It was basically Michael Mohammed Ahmad from the Sweatshop Literacy Movement who sat us down one day and gave us a crash course in marketing [for the festival]. He explained why we needed the faces of all these Muslim writers on the poster; and I cannot tell you the impact this has had. I have had some people text me and ask if this was for real. This festival is a sign of empowering Muslim writers, bringing them under the spotlight, and most importantly, as one of the goals of the Right Pen Collective, to inspire younger people and children to write their stories because their voice matters and that their own identities are being rightly represented. 

Besides, we need diversity in Australian literature. Muslim writers are legitimate authors in their own writing space. Their contributions to the Austrian literature is more than just being that ‘tick box token diverse author’.

It is refreshing to see a predominantly female panel. It gives a strong message of disrupting the male-dominated narrative in [Muslim] literature. Was this a coincidence? 

[cheers “woman power!” with a big smile, before replying]

Not at all! It just seems there are a lot of Muslim women that are writing books in Australia, and also in the US and Canada, especially children’s and young adult books. We are very approachable, and we don't want anyone to feel excluded, not even slightly, and that is how we plan to remain. This is just the beginning.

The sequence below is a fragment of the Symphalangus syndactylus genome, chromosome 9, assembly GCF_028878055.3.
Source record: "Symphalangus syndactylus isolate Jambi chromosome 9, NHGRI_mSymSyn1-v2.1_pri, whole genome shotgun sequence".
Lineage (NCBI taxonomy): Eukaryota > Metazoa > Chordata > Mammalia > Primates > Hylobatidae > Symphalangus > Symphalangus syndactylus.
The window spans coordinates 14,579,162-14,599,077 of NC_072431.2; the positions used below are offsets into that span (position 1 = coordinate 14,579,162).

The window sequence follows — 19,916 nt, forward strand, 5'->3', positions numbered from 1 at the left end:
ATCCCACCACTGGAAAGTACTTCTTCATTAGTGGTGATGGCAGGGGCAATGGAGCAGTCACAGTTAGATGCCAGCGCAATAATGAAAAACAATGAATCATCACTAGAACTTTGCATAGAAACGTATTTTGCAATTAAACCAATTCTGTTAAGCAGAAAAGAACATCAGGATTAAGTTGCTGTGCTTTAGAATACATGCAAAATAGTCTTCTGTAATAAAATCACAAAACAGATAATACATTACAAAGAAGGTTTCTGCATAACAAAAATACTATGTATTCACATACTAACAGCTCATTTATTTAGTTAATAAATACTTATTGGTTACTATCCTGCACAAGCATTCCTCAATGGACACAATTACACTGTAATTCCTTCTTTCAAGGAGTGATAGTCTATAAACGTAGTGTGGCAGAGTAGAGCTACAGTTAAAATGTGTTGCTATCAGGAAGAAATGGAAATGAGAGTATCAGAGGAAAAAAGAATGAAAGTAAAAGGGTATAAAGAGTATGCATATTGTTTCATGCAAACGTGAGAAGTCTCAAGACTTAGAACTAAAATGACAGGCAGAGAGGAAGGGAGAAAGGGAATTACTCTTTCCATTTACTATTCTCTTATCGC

Image: Dr Randa Abdel-Fattah, leading the inaugural session of the festival. Source: Twitter. 

How much space, do you think the festival at this point, or is willing to give to, left leaning, secular writers from the Muslim background, especially those who may be writing about contentious issues such as women’s rights, feminism, sexuality and other topics like that?

We decided that we are not the ‘haram police’. We are not the Sharia Law imposers, and we will not judge people on what level of Muslims they are and what they are doing [in their personal lives]. We did not want to issue stamps of ‘approved Muslims’ to participate in this festival. The only two criteria are that you need to be an Australian Muslim, and be working with the pen. That is what The Right Pen Collective is all about – being open in bringing writers of all genre to one platform and representing Muslim voices in Australia. 

What do you or would you like to write about?